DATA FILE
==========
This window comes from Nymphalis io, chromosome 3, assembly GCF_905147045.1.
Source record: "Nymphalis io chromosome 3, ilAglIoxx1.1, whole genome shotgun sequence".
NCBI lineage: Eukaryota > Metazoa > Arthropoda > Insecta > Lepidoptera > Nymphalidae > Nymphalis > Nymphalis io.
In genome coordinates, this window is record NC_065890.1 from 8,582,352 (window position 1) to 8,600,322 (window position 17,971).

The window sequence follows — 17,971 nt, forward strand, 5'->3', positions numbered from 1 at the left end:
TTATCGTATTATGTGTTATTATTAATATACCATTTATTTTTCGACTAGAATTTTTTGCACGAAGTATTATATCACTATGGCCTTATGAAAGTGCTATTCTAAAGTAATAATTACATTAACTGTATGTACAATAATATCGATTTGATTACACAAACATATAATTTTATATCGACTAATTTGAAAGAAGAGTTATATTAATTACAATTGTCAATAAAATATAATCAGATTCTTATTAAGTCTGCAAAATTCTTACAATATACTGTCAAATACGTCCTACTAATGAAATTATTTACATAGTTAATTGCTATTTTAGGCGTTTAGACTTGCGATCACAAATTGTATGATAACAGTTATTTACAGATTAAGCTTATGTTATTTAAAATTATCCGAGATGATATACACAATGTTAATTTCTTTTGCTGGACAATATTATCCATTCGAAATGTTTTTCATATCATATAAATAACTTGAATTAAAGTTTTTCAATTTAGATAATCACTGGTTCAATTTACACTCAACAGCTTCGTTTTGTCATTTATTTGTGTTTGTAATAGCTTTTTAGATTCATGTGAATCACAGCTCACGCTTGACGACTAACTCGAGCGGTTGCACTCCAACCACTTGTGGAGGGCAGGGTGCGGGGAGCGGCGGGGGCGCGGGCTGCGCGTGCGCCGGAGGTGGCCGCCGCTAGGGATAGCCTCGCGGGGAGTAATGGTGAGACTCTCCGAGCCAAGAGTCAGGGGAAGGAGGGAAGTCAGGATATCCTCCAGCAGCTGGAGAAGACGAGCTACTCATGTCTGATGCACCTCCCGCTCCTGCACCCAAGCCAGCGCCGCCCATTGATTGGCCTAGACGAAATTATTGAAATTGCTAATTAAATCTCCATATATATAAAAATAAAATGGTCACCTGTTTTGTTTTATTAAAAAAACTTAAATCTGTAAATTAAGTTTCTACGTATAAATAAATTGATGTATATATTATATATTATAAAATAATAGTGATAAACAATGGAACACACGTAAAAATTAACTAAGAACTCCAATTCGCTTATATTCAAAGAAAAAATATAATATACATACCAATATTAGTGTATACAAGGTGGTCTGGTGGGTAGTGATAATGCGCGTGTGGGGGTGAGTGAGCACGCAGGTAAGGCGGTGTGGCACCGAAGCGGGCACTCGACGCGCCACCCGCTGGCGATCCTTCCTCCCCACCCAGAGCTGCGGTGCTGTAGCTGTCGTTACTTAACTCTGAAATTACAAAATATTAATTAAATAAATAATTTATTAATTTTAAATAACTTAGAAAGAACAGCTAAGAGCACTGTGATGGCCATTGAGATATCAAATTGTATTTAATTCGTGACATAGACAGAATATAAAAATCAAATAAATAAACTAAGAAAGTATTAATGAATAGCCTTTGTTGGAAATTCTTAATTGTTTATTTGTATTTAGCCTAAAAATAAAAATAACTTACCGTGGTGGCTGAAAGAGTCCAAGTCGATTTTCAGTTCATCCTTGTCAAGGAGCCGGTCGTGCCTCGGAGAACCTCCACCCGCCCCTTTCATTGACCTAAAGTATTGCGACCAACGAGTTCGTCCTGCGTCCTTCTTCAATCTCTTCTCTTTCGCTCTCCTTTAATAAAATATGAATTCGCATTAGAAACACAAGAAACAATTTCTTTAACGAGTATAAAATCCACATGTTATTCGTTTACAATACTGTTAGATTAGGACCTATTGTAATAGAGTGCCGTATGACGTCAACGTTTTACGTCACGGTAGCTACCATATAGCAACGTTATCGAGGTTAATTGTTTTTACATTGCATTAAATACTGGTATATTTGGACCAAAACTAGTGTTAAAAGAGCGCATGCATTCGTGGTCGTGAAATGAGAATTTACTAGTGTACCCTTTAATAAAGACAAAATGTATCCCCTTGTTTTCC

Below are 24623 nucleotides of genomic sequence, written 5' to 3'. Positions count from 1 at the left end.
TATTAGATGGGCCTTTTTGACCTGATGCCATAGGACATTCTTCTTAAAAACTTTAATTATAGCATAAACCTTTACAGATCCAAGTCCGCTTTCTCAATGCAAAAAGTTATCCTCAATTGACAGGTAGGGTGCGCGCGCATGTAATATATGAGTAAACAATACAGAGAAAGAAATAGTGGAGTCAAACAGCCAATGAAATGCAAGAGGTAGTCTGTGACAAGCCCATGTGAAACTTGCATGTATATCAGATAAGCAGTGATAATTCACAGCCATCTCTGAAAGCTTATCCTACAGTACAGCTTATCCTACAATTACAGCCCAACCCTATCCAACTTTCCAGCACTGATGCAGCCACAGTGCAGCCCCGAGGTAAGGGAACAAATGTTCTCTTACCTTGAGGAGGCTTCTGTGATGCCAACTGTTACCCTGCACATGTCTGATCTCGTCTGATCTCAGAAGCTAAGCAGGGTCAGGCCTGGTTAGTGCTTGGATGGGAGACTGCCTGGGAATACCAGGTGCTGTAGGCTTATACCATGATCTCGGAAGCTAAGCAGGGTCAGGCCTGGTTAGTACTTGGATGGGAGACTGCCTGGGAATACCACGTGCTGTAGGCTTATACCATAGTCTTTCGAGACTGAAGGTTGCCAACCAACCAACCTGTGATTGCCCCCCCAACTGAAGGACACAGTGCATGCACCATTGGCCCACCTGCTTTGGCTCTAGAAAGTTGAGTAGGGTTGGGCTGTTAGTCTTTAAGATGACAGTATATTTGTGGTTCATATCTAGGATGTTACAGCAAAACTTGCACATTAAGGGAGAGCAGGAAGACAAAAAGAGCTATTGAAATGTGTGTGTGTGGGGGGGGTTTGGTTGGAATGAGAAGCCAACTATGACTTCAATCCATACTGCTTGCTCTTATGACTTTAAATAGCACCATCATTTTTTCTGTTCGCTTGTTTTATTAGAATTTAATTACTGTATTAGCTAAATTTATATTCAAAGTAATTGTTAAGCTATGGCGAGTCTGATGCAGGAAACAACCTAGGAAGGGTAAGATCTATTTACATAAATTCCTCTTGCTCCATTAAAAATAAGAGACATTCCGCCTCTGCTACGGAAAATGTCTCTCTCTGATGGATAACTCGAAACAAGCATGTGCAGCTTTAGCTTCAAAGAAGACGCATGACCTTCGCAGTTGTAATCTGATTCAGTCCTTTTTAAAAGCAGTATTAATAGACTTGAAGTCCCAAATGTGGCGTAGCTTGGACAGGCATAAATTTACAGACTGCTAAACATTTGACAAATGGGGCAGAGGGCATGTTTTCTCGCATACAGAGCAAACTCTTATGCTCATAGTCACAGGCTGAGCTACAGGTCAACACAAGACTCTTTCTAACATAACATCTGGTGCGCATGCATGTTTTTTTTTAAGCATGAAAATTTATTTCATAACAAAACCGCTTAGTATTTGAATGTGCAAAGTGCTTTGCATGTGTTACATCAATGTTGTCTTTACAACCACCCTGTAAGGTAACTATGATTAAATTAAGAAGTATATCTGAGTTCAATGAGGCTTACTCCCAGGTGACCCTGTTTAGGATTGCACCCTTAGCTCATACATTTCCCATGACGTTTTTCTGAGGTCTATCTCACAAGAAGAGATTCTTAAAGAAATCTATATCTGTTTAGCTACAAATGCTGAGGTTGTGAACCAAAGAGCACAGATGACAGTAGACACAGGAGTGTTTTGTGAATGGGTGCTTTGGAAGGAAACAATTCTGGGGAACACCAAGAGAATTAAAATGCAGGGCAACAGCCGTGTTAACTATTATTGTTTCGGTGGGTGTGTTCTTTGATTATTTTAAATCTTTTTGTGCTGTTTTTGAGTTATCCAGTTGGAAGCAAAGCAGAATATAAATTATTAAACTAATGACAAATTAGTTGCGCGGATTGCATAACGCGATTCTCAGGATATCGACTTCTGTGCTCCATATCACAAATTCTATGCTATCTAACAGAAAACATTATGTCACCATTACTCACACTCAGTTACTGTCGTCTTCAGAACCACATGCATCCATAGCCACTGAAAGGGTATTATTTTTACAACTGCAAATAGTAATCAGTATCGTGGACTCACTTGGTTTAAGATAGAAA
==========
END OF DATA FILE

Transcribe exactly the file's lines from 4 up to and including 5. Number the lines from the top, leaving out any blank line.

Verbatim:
In genome coordinates, this window is record NC_065890.1 from 8,582,352 (window position 1) to 8,600,322 (window position 17,971).

The window sequence follows — 17,971 nt, forward strand, 5'->3', positions numbered from 1 at the left end: